Then, the script changed. "You know, [Mom'sname], I've been thinking about this. I've been giving this a lot of thought, and I've decided that I don't like you." Still said cheerfully and kindly, and Mom knew she was kidding, and it was all okay.
Except that after the fifteenth repetition or so, the way Mom felt about said housemate changed a bit. It started to sting a little, even though intellectually Mom knew that Housemate liked her very much and didn't mean a word of it.
Mom still finds her view of Housemate coloured a little by this, nearly fifty years later.

As a result of hearing that story, if I do say something negative to someone as a joke, I make sure not to make that kind of joke more than once. Better yet, I try not to do it at all.
That story is also the reason I call myself "sweetheart" instead of "idiot" in self-talk when I've done something I don't appreciate. /end threadjack

Tea Drinker

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Re: Special Snowflake Stories
« Reply #20030 on: March 13, 2013, 05:32:50 PM »
I have a boss who brings in a dozen doughnuts about once a week, and he usually puts them on a filing cabinet close to me.  That's fine - I don't really like doughnuts that much (cinammon buns, now - hoo boy, if he brought in those, I'd be in SUCH trouble), so they don't tempt me.  My gosh, though, do I ever get tired of hearing all the talk about the doughnuts - "I shouldn't have one."   "I already had one, but I shouldn't have."  "Oh, they look so good, I want one, but I can't!"  "Maybe I'll just have half of one.  *munch*  I shouldn't have done that; now I want the other half, wahh!"  You get the picture.

It gets SO boring.  When I'm already feeling grumpy, I feel like yelling "Either eat the damned doughnut or don't; just shut UP about it."

I used to actually do that, though I didn't yell. At a previous job, there was a vendor who sent my company a huge block of milk chocolate every year. I had a pocket knife, and a set of desk-height filing cabinets across from my desk, so it became my job to break the chocolate into chunks. This meant a lot of people wandering by to get chocolate, and often saying things like "I really shouldn't." I got tired of it, both because it was very repetitive and because I don't think it's immoral to eat tasty things. So I got in the habit of answering with things like "Then don't" [and turning away from them and back to my computer] or "Yes you should, it's good for you."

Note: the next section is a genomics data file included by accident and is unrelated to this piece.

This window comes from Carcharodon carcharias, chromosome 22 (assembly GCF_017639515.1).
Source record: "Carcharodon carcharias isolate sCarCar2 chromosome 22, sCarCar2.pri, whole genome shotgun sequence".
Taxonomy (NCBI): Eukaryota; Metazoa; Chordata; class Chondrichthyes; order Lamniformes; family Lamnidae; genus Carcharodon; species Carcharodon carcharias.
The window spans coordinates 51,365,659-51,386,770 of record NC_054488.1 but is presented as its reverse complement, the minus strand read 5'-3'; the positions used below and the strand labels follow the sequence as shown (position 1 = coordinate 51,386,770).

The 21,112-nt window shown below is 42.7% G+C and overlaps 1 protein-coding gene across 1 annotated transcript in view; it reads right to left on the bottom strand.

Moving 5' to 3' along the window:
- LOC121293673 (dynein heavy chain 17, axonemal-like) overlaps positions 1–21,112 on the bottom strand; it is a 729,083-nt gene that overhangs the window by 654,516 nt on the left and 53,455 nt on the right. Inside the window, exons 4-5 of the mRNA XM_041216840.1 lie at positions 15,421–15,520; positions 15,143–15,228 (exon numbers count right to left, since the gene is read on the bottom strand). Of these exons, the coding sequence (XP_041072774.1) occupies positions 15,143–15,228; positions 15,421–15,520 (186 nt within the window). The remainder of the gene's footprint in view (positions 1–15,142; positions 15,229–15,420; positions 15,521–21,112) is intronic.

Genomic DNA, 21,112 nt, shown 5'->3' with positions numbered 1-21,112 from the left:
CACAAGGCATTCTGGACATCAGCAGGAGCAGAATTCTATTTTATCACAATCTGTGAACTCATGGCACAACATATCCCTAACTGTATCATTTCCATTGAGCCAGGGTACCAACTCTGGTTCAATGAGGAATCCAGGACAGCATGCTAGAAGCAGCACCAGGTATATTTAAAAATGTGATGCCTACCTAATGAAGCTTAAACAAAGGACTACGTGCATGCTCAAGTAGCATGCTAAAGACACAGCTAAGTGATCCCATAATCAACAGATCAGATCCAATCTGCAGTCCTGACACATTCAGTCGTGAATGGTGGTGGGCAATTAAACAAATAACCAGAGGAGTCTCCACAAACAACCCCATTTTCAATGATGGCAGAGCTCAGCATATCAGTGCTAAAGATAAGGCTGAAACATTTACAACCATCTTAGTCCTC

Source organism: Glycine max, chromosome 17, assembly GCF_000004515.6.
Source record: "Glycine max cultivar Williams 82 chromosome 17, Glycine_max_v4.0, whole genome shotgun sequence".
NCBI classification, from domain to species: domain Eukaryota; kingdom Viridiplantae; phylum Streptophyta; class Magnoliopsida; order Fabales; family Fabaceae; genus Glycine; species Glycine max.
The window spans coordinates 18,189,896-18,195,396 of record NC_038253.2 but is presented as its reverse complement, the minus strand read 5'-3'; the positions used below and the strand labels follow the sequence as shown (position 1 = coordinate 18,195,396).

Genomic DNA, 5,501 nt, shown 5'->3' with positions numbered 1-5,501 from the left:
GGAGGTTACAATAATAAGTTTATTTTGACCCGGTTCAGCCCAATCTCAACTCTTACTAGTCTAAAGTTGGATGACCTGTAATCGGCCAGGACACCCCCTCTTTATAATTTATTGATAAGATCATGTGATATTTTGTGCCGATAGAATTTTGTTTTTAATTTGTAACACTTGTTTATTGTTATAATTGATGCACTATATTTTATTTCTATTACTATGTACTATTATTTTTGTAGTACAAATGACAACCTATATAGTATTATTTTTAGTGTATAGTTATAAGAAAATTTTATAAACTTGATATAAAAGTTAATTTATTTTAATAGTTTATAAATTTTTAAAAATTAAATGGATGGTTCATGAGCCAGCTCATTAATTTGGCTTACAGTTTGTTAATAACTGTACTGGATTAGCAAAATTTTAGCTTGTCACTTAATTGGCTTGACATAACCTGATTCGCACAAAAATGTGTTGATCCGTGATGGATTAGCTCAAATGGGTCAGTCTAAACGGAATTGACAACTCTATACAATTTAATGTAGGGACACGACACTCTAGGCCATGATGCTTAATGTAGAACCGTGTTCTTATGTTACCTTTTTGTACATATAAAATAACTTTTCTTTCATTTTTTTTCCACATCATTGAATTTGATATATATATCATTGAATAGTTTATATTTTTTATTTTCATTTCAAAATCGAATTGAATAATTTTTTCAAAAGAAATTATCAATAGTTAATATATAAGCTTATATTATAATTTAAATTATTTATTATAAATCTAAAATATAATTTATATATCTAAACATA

There was at least one person in my office who genuinely shouldn't eat the chocolate, because she's allergic, and she didn't take any. She also didn't wander past and make a big deal of it, because she wasn't trying to get social points for self-denial, and she really didn't need to get into the "just one piece" routine with someone who didn't know about her allergy.

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Katana_Geldar

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Re: Special Snowflake Stories
« Reply #20031 on: March 13, 2013, 11:21:17 PM »
The other day DH and I were talking about, of all things, asbestos removal, and he told me about an SS he once knew who thought rules were there to be broken. He was renovating his house, ripped out a lot of asbestos wearing just a dust mask (no suit or respiration) and then threw it on his lawn. Then, when he took it to the tip (dump) complained that the operators rightly wouldn't accept it as it was asbestos.

He told DH that he ought that paying someone to specially take it away and dispose of it was a waste of money and time.